This syllabus explores the period known as the Conquest of Latin America, beginning with a look at the Reconquista - the period when Christian Spanish and Portuguese kingdoms took present day Spain back from the Moors who had controlled the Iberian Peninsula for over 700 years - and continuing with a deeper exploration of the colonization of the Caribbean, Mexico, and the Andes. The course examines historical memory surrounding this period: how it has been commemorated in public spaces and via popular culture, outside academia. This epoch was brought about by a fascinating mix of encounters between a number of civilizations and worldviews, both in the “Old World” and the “New.” Students will read classic textual accounts and maps as well as alternative written or drawn accounts in order to salvage a multitude of perspectives (emanating from various ethnicities and genders) from the historical record. Students will also examine audiovisual sources (film and material culture) for an immersive, fun, and hopefully rewarding scholarly experience. Analysis of our readings will be buttressed by a consistent focus on information literacy skills that students can apply to all disciplines and lifelong learning. Our ultimate goal as a class will be to develop our research and critical thinking skills, which, combined with our diverse perspectives, will allow us to produce thoughtful and nuanced readings and analyses of this complex time.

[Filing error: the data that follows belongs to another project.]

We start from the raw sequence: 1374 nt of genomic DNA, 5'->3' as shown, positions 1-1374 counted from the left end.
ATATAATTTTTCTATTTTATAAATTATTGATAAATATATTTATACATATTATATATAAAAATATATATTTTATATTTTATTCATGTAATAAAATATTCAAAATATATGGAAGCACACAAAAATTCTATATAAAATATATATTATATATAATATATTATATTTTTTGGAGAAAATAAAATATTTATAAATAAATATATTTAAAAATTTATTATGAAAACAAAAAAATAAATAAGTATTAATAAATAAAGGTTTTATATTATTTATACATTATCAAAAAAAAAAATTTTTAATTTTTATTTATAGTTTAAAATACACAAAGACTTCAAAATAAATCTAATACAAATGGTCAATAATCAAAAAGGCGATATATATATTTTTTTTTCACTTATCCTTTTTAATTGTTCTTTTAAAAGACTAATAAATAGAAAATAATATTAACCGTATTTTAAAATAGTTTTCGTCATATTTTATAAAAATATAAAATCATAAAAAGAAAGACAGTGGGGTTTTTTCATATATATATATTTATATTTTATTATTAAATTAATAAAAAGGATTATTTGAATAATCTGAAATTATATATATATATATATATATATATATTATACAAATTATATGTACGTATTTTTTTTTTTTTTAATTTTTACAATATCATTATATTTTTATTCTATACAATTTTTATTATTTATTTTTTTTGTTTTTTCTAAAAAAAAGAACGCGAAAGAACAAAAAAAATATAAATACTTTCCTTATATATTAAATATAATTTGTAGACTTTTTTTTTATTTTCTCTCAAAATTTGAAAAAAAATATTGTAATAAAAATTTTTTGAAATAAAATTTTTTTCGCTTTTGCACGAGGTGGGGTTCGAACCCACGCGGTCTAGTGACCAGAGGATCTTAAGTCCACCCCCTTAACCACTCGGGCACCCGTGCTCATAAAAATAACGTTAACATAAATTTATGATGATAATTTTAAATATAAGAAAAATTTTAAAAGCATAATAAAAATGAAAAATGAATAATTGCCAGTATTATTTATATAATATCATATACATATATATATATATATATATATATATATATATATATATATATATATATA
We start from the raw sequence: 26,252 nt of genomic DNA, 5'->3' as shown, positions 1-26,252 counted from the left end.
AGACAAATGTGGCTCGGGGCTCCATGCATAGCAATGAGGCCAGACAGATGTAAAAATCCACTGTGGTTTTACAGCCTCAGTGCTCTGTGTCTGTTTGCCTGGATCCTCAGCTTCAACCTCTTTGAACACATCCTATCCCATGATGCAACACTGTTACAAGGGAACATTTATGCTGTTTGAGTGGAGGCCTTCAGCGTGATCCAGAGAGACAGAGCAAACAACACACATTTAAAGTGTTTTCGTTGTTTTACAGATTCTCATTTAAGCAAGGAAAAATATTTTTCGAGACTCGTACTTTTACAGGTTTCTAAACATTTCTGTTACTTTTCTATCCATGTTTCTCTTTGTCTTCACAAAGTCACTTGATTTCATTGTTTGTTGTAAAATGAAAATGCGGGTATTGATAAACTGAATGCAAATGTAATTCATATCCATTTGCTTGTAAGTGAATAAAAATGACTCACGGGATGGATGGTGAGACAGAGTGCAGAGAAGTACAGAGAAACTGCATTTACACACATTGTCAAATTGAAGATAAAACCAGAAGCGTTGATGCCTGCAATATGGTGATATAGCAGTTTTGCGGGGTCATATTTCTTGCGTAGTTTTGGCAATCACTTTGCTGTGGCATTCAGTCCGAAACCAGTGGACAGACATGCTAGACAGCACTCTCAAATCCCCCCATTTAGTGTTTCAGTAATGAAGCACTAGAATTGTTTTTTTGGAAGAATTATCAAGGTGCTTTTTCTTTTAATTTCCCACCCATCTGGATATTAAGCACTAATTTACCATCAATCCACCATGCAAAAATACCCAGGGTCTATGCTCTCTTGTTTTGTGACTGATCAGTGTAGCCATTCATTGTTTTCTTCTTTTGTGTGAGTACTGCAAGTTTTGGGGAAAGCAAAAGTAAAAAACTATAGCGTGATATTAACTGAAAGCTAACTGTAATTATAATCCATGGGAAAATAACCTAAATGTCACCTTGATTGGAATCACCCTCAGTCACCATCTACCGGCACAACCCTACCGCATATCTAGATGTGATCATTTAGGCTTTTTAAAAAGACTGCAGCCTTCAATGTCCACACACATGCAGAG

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Domínguez, Daisy V., "The Conquest of Latin America: Ambivalent Encounters and Historical Memory" (2018). CUNY Academic Works.